It later became clear that Várhelyi’s statement did not reflect EU policy. Várhelyi is a Hungarian commissioner appointed by the government of Viktor Orbán, a staunch ally of Netanyahu.
The EU's divided member states
The first month of the Gaza War showed divisions between President of the European Commission Ursula von der Leyen, who was closer to Israel’s positions, and foreign policy chief Borrell. The differences between countries also grew wider.
All EU countries expressed that Israel had a right to self-defence. However, they differed on where to place the limits to this right once it was evident that the Israeli military operation in Gaza was responsible for an unprecedented death toll.
On 26 October, eight EU countries voted in favour of a ceasefire at the UN General Assembly and four countries voted against it. On 12 December, in a similar vote, 17 EU countries supported a ceasefire and two countries, the Czech Republic and Austria, opposed it. Germany and Italy abstained on both occasions, while France and Spain voted in favour both times. An important shift had occurred between the two votes, but the bloc that did not support a ceasefire remained strong.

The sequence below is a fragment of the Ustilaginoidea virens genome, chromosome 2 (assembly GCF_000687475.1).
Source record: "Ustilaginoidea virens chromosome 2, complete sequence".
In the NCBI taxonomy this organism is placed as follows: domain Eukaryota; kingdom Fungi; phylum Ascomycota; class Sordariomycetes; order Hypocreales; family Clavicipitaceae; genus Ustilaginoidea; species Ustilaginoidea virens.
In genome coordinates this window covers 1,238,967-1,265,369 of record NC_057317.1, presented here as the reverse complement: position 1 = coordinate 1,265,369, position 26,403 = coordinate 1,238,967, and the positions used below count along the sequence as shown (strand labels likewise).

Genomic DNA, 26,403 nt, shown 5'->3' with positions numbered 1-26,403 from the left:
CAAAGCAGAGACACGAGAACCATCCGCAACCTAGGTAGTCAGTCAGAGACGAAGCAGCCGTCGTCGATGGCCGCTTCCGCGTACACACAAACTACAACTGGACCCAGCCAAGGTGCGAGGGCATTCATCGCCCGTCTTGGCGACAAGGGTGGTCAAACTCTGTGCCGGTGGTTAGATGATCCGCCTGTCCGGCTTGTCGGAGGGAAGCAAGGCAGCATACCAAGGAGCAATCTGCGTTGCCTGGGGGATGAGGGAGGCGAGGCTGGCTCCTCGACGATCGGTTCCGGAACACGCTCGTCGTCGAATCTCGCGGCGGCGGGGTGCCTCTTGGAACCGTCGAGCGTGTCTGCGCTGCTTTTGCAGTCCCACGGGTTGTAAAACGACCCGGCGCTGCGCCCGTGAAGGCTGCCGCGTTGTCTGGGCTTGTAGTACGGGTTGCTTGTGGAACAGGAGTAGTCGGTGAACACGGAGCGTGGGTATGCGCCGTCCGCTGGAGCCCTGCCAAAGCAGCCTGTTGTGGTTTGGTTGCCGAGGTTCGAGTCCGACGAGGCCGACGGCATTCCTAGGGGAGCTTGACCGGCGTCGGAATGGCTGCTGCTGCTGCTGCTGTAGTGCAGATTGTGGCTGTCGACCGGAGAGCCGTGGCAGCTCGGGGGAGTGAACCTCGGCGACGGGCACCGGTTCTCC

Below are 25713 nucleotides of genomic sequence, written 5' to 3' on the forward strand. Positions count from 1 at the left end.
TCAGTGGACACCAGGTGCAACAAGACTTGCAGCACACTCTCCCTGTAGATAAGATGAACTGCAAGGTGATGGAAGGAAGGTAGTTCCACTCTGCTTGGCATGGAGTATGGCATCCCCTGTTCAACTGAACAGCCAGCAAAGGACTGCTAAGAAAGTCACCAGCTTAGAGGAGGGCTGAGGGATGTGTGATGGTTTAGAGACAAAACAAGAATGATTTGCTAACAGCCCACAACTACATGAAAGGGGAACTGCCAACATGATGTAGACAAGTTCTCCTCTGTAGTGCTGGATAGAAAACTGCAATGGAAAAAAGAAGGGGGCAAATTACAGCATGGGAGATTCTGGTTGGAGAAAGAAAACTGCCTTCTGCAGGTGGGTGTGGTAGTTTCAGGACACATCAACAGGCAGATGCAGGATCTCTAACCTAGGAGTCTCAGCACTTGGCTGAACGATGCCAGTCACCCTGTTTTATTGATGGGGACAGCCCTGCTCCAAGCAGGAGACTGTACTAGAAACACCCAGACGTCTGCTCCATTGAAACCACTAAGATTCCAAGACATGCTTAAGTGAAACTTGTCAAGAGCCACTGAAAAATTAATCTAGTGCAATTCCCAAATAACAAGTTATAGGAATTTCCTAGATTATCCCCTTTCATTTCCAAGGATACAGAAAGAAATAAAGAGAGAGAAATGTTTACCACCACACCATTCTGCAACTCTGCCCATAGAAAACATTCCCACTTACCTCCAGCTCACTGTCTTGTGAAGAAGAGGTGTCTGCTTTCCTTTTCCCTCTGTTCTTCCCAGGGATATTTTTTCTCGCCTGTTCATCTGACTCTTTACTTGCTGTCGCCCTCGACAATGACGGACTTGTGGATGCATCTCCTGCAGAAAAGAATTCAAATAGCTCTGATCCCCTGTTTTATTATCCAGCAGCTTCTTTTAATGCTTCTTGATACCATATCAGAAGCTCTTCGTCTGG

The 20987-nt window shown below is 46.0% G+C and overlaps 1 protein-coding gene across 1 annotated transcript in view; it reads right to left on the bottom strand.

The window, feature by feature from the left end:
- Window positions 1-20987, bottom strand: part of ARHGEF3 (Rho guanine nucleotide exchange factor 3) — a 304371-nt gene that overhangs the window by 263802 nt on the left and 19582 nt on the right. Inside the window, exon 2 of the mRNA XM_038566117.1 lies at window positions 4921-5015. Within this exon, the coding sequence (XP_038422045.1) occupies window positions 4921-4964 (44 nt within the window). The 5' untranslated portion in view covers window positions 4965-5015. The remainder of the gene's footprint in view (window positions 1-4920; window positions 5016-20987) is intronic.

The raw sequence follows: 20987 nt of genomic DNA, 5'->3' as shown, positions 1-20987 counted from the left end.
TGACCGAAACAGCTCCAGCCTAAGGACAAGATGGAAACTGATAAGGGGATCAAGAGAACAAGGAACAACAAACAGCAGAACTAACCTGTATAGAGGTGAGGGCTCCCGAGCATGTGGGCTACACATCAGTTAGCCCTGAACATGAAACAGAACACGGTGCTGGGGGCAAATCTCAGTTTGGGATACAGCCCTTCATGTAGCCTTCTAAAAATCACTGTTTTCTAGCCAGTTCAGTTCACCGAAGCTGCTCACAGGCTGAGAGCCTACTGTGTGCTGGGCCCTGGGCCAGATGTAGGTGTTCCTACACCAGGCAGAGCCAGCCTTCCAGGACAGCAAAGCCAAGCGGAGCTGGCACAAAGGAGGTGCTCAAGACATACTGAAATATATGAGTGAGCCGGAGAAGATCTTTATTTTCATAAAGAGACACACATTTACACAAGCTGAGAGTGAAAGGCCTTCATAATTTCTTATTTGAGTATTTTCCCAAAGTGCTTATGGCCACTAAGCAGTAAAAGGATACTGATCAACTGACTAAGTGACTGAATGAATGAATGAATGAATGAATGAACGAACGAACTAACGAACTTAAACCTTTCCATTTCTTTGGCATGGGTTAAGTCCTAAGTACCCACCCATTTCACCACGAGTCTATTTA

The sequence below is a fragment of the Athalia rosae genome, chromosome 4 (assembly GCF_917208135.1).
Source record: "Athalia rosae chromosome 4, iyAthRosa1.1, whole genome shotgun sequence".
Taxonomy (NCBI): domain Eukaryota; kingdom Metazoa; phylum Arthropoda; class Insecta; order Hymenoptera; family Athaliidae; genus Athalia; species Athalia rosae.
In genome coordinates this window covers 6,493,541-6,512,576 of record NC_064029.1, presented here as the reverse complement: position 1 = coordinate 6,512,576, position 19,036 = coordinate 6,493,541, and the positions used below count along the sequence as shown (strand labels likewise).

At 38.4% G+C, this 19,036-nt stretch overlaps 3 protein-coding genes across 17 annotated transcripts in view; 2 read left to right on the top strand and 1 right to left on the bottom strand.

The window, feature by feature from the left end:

EU member states also do not share the same views regarding the rebel Yemeni Houthi movement’s attacks against ships in the southern Red Sea, which have been a constant since November 2023.
"Another front of division emerged when South Africa brought accusations of genocide against Israel to the International Court of Justice over its military campaign in Gaza"